Cinesite awarded Firtina Ozbalikci, a second year computer science student, its first
Technical Effects placement under the facility’s 2012 Inspire Internship program.
|The six-week paid technical effects placement, which Firtina just completed in July 2012, was launched this year to encourage skilled computer programmers to consider a career in the visual effects industry. Firtina was chosen from hundreds of applicants. “Firtina’s application showed a real determination to investigate graphics programming beyond what he’d been taught in his computer science course,” said Alexander Savenko, head of pipeline at Cinesite. “He demonstrated a keen interest in the subject and went far beyond what we asked in the initial brief, taking it in interesting and novel directions.”
Under the supervision of Alexander and senior pipeline technical director, Don Boogart, Firtina was handed a tool to develop for potential future use in the facility’s pipeline, essentially a framework for efficiently building plugins for 3D applications already in use in the pipeline. His task was to evaluate, improve it and see how it could best be used, especially to increase efficiency. As a student, he had worked projects of this nature on his own, but his assignment at Cinesaite was a challenge mainly due to its complexity, and the need for it to fit into a larger facility meant more factors to consider, in particular a team of other artists. Also, because his primary strength up till then had been in programming, he also had to gain an understanding of 3D software applications like Maya and 3ds Max as well.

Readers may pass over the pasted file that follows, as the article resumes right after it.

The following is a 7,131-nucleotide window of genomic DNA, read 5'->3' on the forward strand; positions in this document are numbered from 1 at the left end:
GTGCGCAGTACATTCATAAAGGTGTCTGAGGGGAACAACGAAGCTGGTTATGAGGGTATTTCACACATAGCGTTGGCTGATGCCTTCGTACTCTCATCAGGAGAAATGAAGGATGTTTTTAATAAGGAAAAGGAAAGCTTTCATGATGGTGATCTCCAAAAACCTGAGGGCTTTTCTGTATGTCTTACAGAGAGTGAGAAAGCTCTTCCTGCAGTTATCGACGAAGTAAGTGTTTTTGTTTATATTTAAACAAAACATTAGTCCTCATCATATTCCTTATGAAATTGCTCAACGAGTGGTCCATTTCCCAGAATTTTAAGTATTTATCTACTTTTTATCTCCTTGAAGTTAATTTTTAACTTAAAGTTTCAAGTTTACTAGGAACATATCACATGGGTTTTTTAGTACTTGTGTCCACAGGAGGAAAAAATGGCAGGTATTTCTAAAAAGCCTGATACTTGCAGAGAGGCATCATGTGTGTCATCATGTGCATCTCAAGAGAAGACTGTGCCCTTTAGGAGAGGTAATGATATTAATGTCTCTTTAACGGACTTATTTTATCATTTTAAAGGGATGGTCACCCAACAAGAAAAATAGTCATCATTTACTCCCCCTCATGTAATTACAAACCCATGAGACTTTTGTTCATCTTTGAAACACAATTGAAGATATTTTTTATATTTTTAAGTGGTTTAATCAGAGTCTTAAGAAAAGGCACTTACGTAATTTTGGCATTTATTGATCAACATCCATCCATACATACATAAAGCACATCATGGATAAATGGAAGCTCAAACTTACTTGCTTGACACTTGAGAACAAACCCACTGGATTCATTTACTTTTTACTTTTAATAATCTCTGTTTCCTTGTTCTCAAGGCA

Firtina explained, “The main aim for the project was to evaluate whether the new plug-in would be beneficial for Cinesite. After integrating it with the facility’s library for loading scene information, I had been testing how it fared with some visual effects, with which the task would take some seconds or minutes using other methods. The results were close to ‘real-time’, which means this tool could be used to aid artists to preview some of these effects more efficiently. For example, they would make some changes to the scene and instantly see how that would affect the render on their own machines without having to send anything to the render farm.”
He said the environment throughout the six weeks was friendly and helpful and his mentors were very supportive. Having worked and experimented with software mainly on his up until then, he is now aware how important and beneficial communication is in a professional environment. Following his last year at the University of Bath, coming up after mid-year, he will be applying for a permanent position at Cinesite.
“I was looking for an internship when my placements officer at the University of Bath told me about Cinesite’s Inspire program,” said Firtina. “I saw that Cinesite has worked on an impressive list of movies and realized that this would be a great opportunity to broaden my horizons, as I’ve wanted to work in the entertainment industry since I was young.” Previous winners of Inspire visual effects internships have worked on ‘Pirates of the Caribbean: On Stranger Tides’ and ‘John Carter of Mars’, and are currently working on ‘World War Z’ and ‘Skyfall’.
Antony Hunt, managing director at Cinesite, said the company sees a particular lack of skilled programmers coming into the visual effects industry which is why we decided to offer a technical effects internship this year. “Programmers play a vital role in creating the tools we need to deliver visual effects. We hope we’ve inspired other talented programmers to consider visual effects as an exciting career option,” he said. www.cinesite.com